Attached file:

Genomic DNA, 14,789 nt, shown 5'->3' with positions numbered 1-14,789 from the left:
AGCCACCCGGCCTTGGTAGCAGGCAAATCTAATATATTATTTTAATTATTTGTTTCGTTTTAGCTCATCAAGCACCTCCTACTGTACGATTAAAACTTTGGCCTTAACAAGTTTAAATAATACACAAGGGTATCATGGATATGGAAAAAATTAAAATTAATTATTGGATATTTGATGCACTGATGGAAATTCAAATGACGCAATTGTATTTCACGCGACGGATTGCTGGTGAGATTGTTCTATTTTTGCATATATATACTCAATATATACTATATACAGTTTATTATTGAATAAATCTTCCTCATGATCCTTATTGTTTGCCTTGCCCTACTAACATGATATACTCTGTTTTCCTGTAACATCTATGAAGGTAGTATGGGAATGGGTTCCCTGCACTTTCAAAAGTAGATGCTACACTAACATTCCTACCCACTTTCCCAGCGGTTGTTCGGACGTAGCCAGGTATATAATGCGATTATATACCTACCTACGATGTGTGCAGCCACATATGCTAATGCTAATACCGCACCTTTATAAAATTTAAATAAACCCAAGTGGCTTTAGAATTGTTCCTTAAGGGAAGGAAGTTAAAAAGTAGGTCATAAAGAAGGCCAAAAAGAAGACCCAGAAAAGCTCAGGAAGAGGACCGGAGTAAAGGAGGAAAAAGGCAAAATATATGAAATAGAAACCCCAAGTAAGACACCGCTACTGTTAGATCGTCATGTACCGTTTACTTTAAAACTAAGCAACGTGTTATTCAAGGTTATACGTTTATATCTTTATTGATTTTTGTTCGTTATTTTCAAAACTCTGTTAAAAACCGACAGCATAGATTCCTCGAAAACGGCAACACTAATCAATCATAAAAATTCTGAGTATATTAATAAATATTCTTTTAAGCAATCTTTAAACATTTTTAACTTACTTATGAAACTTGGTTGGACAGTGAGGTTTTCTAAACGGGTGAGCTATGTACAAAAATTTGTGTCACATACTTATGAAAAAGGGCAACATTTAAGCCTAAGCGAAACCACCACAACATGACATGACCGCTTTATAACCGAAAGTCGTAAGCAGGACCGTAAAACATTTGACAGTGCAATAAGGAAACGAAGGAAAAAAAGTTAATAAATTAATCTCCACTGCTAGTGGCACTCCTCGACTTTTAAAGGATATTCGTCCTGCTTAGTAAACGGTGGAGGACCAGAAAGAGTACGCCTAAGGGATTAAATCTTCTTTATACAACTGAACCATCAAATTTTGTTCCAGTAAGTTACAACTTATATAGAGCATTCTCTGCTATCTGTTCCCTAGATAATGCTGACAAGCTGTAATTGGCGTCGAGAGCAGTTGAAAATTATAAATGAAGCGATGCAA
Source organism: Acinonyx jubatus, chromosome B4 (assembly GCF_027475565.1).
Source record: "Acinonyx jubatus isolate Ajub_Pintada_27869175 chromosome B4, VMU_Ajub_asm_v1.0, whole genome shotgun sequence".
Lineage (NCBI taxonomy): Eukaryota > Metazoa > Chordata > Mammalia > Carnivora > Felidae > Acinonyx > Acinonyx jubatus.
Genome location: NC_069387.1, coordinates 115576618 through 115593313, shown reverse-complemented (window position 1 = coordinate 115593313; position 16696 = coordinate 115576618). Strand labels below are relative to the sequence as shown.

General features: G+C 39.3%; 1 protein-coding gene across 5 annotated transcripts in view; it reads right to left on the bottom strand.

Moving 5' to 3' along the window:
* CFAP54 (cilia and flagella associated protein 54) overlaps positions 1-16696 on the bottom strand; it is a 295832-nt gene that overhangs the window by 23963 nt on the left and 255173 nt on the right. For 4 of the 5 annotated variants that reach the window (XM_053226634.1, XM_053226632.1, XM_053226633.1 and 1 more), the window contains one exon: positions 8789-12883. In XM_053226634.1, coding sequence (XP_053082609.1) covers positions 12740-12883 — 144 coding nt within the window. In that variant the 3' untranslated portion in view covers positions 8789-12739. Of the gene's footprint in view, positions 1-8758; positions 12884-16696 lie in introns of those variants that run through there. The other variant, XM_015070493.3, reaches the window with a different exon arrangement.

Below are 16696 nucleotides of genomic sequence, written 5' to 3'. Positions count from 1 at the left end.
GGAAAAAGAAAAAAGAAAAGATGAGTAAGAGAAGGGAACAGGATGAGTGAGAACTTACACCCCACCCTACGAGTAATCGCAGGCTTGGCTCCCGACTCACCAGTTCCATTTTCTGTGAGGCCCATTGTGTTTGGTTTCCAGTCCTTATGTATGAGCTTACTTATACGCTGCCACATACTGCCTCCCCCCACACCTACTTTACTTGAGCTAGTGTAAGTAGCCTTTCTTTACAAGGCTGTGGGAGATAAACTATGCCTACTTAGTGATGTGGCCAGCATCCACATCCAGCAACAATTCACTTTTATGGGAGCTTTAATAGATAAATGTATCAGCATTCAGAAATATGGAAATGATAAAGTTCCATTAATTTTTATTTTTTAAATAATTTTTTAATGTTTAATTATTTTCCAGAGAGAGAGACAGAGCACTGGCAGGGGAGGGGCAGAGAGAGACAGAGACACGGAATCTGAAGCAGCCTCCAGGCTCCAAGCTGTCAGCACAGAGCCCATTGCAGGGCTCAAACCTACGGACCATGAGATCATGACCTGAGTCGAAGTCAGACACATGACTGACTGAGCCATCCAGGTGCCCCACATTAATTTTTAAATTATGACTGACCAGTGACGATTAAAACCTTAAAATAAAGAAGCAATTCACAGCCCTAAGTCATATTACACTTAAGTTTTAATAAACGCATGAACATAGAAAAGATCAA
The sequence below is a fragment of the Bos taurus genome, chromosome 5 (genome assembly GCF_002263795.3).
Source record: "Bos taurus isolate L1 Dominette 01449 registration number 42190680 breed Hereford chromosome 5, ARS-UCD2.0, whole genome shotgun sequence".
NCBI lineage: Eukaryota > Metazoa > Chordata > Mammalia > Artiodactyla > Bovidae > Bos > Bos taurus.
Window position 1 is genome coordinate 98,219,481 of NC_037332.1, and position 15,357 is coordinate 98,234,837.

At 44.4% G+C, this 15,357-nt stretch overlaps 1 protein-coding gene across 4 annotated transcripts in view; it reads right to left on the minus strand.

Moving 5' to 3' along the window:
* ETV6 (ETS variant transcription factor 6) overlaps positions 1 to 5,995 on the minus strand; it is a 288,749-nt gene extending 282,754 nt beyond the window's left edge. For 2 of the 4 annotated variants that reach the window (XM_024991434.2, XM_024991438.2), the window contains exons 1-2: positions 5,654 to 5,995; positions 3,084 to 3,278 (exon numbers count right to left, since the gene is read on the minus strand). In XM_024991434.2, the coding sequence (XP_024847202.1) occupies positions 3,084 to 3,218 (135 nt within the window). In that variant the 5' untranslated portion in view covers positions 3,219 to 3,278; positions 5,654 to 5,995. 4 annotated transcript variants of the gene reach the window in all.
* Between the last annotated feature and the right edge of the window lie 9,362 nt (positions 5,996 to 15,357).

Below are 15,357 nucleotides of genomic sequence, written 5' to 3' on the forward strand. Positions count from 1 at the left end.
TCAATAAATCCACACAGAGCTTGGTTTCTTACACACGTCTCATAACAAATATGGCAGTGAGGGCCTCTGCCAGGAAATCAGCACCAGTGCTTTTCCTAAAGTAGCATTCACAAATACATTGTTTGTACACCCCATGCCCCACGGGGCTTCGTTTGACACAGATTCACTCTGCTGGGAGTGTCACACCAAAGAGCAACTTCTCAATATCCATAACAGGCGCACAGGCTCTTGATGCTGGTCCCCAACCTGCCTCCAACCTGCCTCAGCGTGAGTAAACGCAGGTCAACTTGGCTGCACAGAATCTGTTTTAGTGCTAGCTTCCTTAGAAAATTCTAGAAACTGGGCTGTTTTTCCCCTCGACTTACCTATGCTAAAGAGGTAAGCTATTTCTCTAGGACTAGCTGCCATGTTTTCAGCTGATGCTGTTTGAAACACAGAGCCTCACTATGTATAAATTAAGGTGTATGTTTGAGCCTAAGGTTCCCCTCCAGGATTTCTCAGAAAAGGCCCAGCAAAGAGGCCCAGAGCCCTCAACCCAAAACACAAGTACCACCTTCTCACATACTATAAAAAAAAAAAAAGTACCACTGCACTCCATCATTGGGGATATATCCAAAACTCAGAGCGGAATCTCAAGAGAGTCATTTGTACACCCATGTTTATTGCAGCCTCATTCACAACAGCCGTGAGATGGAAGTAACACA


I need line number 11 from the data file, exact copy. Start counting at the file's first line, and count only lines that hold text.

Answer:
GGAAAAAGAAAAAAGAAAAGATGAGTAAGAGAAGGGAACAGGATGAGTGAGAACTTACACCCCACCCTACGAGTAATCGCAGGCTTGGCTCCCGACTCACCAGTTCCATTTTCTGTGAGGCCCATTGTGTTTGGTTTCCAGTCCTTATGTATGAGCTTACTTATACGCTGCCACATACTGCCTCCCCCCACACCTACTTTACTTGAGCTAGTGTAAGTAGCCTTTCTTTACAAGGCTGTGGGAGATAAACTATGCCTACTTAGTGATGTGGCCAGCATCCACATCCAGCAACAATTCACTTTTATGGGAGCTTTAATAGATAAATGTATCAGCATTCAGAAATATGGAAATGATAAAGTTCCATTAATTTTTATTTTTTAAATAATTTTTTAATGTTTAATTATTTTCCAGAGAGAGAGACAGAGCACTGGCAGGGGAGGGGCAGAGAGAGACAGAGACACGGAATCTGAAGCAGCCTCCAGGCTCCAAGCTGTCAGCACAGAGCCCATTGCAGGGCTCAAACCTACGGACCATGAGATCATGACCTGAGTCGAAGTCAGACACATGACTGACTGAGCCATCCAGGTGCCCCACATTAATTTTTAAATTATGACTGACCAGTGACGATTAAAACCTTAAAATAAAGAAGCAATTCACAGCCCTAAGTCATATTACACTTAAGTTTTAATAAACGCATGAACATAGAAAAGATCAA